If I had to pick the defining moment in my career with Lowes.com it would have to be a proof of concept (POC) I did that ended up drastically impacting the future of Lowes Digital. Up until that point the front-end team didn’t have ownership of the html markup and had to collaborate with a back-end developer to make changes to the Java Server Pages (JSP) on IBM Websphere Commerce.
After purchasing a new content management platform called Adobe CQ, the team set out to build key pages; specifically the homepage, user account pages, product category, product listing, and product detail pages. While some of these pages like homepage, category fit perfectly with the content creation driven focus of the platform, other pages which are data driven did not. We had concerns about the ability of Adobe CQ to scale these pages to our full traffic volume, especially when considering cost.
With plans for a complete redesign of our website, I saw the opportunity to suggest an alternative solution. I spent a couple of hours of downtime to stand up a small Node.js application using the Hapi framework written by the talented team at WalmartLabs. I focused on the product detail page, consuming some preexisting production API services to query the data. Using some early wire frames from the new design, I built out the main features of the page and mocked the rest to look more complete.
I then took the POC to our leadership, explaining the benefits of Node and how our UI developer team could finally take ownership of the entire UI development process. As a precursor to development, myself and a Web Architect traveled to the 2015 Node Summit in San Francisco. At the summit we got the chance to network with other people in the industry that had already gone down this path, as well sit through lectures and workshops.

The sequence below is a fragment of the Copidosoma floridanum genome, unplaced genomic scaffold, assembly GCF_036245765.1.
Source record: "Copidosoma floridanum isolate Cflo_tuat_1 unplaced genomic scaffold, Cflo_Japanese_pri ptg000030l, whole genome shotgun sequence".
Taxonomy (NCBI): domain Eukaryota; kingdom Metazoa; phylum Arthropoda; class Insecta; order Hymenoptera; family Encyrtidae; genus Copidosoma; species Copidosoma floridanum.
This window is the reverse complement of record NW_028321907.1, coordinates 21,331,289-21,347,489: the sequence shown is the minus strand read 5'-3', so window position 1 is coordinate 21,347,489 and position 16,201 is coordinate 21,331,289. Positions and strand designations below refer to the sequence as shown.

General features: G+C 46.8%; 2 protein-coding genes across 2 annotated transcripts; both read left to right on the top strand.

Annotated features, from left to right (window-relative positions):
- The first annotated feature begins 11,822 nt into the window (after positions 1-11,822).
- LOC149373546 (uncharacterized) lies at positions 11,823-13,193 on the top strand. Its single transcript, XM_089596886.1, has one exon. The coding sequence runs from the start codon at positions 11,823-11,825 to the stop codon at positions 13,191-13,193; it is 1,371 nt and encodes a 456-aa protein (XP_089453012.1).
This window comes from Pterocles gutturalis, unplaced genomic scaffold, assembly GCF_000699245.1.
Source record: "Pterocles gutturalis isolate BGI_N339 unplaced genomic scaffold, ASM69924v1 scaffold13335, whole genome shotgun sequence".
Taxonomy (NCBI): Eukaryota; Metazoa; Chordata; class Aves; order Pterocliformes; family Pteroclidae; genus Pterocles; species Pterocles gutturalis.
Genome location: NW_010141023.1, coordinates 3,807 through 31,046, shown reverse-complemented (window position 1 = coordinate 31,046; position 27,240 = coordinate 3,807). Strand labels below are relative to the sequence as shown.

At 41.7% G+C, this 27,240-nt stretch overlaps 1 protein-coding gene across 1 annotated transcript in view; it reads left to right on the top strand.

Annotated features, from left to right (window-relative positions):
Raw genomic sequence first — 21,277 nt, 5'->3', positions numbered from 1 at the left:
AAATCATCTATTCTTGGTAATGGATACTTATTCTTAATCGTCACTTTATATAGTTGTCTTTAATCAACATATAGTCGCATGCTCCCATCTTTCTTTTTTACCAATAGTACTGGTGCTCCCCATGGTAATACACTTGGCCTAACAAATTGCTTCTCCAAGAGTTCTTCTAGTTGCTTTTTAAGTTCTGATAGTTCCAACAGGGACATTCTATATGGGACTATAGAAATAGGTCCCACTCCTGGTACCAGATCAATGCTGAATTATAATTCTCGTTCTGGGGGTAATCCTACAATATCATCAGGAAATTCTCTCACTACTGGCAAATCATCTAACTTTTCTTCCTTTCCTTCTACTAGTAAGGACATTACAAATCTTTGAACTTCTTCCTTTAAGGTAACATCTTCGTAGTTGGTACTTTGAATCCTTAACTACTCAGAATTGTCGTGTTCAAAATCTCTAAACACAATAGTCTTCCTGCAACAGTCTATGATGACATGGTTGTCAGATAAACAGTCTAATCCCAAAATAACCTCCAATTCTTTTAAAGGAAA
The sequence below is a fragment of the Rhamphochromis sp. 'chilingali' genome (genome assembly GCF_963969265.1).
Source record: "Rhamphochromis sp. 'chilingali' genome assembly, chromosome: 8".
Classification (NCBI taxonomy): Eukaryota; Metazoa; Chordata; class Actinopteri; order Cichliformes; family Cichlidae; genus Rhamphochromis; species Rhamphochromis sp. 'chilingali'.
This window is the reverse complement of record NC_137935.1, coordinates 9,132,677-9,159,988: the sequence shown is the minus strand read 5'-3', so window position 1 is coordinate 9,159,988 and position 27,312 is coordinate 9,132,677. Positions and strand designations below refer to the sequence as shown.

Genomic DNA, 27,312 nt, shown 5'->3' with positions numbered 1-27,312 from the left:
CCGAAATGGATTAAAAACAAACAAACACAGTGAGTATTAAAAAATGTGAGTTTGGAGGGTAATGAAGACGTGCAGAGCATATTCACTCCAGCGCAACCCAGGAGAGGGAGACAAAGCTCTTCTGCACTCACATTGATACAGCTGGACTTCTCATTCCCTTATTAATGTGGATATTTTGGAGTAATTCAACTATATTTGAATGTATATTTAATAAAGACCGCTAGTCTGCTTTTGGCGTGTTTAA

We set out to re-build the Product Listing, Product Search and Product Detail pages in Node. These would consume our internal API Services that were built on Websphere Commerce and Oracle’s Endeca Search Engine. This project also included a complete face lift of the UI, re-platformed Homepage and Category pages on Adobe CQ.
After over a year of development we went live on June 8th 2016, a day that I’ll never forget. After getting in the office and being made aware of a critical defect, I collaborated with a Web Architect to troubleshoot the issue. We discovered that the issue was only apparent under load, which made me think it had to be a variable scope creep. Looking at the page handlers I theorized that one of our lines of code that extended upon the root application settings object wasn’t actually making a copy of the object. Instead, it was inadvertently adding handler specific data to the root application and thus bleeding into other requests. I wrote a fix for the issue, which was to clone the original object before adding data to it and passing to the view. We got approval to push the change straight to production, after running a build with successful unit tests in our CI server. This would not have been possible with our other technologies, specifically Websphere Commerce and Endeca, which would have taken over 30 minutes to build, deploy, and restart. All this happened in under 8 minutes from debugging to production.
Node had proven itself as being fast to make critical changes, as well as over the course of time and holiday season, stayed true to the performance and stability that we had believed it could. To this day I’m very proud of all the work that our team did in not only standing up this new technology, but being the catalyst for change within the organization. We gained more ownership in the UI development process, as well as saved the company money thanks to Node and Hapi being open source.